There is a second interesting way in which the “no problem” argument appears. A recent experience on a college campus is an example. I was on campus to conduct discussions about racism with a number of different people. A number of faculty and administrators were concerned that I might “stir up something,” and thus create a problem. That response embodies two contrary assumptions. First, it betrays a fear that a placid “no problem” setting will be disturbed. “There is no problem here, so what are you looking for … why are you here … any problem will be your creation … so be careful, and leave as quickly and quietly as possible, please.” I had enough time and talked to enough people who did acknowledge the presence of a problem. The statement of “no problem” was then seen as a way of keeping that placid exterior calm. So we are not far from the second and contrary assumption behind the “don’t stir up something” pleas. That second assumption is that there is “something” to be stirred up. If there were no problem, there would be no need to be concerned about “stirring up” something because the “something” to be “stirred up” would be non-existent. “Don’t stir up anything” is a plea to avoid the problem. It may be founded in fear that the problem is in fact more pervasive, more difficult, more present than people want to deal with. “Bury it” … “it will go away” … but “don’t disturb anybody or anything.”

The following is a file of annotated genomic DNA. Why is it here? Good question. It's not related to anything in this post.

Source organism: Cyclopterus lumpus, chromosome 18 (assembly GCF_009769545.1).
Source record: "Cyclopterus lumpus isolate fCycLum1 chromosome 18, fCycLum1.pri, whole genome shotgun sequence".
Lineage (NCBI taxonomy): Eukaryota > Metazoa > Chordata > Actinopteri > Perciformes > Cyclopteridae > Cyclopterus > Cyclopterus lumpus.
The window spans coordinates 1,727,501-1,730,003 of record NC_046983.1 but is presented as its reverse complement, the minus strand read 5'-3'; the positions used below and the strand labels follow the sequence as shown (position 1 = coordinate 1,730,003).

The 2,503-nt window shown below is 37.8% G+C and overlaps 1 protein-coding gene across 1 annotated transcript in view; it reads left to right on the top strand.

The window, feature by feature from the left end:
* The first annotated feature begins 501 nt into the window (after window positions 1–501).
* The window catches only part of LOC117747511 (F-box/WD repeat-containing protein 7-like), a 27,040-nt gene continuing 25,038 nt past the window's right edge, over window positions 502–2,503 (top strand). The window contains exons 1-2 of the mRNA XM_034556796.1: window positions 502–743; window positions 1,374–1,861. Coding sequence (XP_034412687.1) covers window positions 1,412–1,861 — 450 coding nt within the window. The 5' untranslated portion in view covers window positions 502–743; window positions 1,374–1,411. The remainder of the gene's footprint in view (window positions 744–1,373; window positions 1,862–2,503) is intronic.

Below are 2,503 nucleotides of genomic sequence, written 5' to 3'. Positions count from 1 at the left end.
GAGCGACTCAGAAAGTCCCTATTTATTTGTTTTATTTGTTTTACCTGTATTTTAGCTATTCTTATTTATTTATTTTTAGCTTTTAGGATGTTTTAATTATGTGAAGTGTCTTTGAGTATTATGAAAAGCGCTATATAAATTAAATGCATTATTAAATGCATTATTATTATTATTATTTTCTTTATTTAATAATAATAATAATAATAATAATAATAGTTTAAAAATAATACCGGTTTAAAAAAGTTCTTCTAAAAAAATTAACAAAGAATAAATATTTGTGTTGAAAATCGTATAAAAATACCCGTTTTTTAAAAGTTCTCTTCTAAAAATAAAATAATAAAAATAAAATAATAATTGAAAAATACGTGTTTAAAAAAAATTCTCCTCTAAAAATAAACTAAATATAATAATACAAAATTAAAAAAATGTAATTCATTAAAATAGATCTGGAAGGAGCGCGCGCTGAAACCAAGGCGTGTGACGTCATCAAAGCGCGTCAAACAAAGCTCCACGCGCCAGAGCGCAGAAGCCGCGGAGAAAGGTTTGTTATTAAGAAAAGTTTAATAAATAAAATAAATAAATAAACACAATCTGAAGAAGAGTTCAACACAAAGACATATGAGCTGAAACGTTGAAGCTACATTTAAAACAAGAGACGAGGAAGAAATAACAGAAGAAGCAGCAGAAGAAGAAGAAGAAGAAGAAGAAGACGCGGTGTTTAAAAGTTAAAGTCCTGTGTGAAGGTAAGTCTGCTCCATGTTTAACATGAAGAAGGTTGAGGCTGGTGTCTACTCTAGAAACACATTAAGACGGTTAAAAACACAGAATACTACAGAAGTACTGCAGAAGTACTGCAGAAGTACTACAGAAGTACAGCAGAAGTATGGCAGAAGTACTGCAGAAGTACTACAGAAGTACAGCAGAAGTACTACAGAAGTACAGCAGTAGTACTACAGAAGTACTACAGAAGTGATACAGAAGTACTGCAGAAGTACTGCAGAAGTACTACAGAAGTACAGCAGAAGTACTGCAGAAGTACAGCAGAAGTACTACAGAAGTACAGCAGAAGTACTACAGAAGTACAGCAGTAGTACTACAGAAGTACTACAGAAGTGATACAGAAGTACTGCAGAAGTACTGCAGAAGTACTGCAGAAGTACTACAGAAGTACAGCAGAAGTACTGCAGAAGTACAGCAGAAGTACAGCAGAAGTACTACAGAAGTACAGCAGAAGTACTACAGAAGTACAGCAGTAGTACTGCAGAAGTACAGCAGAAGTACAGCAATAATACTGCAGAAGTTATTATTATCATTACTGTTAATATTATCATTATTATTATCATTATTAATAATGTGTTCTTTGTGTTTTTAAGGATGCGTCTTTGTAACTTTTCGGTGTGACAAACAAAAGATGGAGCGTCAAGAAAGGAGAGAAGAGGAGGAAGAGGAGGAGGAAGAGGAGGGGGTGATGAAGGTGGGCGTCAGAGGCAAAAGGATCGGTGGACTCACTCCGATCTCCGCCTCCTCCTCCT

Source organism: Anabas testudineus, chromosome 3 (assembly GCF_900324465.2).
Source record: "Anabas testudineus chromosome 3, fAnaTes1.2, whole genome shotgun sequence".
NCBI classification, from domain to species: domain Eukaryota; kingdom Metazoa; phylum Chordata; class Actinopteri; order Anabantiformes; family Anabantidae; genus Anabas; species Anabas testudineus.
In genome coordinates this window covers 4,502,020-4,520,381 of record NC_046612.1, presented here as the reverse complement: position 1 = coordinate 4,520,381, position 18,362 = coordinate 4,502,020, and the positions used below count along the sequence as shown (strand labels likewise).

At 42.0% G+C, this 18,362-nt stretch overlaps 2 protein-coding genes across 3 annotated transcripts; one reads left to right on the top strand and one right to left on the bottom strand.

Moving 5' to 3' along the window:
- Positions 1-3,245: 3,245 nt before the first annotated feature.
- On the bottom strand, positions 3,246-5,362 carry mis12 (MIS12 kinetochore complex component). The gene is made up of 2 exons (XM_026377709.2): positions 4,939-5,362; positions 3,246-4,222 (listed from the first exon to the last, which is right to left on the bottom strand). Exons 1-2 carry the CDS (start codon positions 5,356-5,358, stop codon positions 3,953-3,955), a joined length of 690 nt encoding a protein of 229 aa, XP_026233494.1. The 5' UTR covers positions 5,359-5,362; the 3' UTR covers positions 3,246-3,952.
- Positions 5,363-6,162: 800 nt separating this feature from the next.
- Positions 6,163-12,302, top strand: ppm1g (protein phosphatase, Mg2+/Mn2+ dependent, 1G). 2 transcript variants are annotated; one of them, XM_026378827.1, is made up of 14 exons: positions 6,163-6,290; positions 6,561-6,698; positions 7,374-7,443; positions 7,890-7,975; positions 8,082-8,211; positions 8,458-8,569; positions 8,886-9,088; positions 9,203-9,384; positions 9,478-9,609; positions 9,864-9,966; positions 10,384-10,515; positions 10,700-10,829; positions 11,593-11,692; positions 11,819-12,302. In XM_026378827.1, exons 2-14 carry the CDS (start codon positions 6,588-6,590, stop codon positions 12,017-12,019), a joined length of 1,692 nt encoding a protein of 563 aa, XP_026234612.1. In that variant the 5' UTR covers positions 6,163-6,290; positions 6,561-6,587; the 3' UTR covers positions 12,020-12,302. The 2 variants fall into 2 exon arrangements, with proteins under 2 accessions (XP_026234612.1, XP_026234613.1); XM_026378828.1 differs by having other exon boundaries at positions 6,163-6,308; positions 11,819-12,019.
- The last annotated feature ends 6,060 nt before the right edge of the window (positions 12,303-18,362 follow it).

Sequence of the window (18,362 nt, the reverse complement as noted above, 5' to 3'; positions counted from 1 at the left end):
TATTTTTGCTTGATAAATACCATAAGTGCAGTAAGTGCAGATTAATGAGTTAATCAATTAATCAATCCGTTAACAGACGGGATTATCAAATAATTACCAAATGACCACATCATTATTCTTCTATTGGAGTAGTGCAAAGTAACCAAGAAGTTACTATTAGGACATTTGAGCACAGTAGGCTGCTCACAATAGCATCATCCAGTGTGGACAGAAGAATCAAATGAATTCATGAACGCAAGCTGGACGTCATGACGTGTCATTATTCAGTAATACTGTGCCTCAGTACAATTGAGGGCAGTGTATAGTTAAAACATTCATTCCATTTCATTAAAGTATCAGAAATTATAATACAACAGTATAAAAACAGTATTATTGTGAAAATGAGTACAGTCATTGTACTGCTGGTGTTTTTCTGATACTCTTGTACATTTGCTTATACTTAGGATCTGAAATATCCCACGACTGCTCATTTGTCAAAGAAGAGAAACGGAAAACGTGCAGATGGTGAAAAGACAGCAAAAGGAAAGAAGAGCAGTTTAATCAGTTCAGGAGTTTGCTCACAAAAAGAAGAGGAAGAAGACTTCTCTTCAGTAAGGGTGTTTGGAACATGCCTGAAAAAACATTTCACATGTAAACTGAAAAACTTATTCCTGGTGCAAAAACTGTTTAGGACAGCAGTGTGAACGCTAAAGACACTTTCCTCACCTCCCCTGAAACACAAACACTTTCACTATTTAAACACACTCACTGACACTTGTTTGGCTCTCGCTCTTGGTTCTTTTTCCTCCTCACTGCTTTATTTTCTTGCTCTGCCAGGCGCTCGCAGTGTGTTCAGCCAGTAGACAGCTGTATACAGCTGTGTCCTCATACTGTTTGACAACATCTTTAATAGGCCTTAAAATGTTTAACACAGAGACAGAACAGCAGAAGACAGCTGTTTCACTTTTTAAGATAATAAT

The “no problem” response to racism is usually heard from white people, and usually in institutional settings where there are few people of color. Since I have not yet found an institution where there is no problem, my assumption always is that we have simply to uncover it.

It doesn’t take long for most people of color to say there is a problem. If the problem is not identified, and if there are no mechanisms for continually dealing with the problem, it is more likely to erupt in an ugly form at another day and time. As with most problems, it is best to identify it, respond to it and provide support for everyone in the situation while attempting to move beyond racism. To leave the sore unattended is to invite a more serious manifestation later.

People of color can tell you where the problem is, and what its effects are. White people who have been sensitized to racism can also be helpful. The important thing is to put aside fear of the problem, because it is a human problem which can be solved by people of good will.

Our culture is deeply ingrained with racism; our institutions are founded on it. As long as we move in this culture and in the institutions of this culture, assume a problem of racism. Don’t fear it; discover it; uncover it; even stir it up if necessary. Then we can begin to deal with it. If we don’t do that, then we’ll soon be right back at the same old place … “we have no problem” … again!